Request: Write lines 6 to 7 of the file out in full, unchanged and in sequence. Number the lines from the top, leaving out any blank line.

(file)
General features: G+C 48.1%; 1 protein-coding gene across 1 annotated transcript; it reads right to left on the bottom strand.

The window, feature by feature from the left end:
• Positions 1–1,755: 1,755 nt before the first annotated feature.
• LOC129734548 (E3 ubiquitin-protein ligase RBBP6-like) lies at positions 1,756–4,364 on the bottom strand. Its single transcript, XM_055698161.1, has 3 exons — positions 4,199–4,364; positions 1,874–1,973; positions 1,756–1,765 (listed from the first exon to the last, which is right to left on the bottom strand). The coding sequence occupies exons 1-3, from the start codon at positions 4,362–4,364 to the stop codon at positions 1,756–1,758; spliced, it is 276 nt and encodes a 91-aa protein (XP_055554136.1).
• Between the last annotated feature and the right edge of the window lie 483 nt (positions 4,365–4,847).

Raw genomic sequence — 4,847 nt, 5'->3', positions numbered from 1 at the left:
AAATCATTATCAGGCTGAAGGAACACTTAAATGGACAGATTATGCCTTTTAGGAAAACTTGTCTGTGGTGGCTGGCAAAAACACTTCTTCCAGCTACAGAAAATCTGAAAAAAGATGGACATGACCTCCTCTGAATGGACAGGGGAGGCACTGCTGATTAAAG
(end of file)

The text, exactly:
Raw genomic sequence — 4,847 nt, 5'->3', positions numbered from 1 at the left:
AAATCATTATCAGGCTGAAGGAACACTTAAATGGACAGATTATGCCTTTTAGGAAAACTTGTCTGTGGTGGCTGGCAAAAACACTTCTTCCAGCTACAGAAAATCTGAAAAAAGATGGACATGACCTCCTCTGAATGGACAGGGGAGGCACTGCTGATTAAAG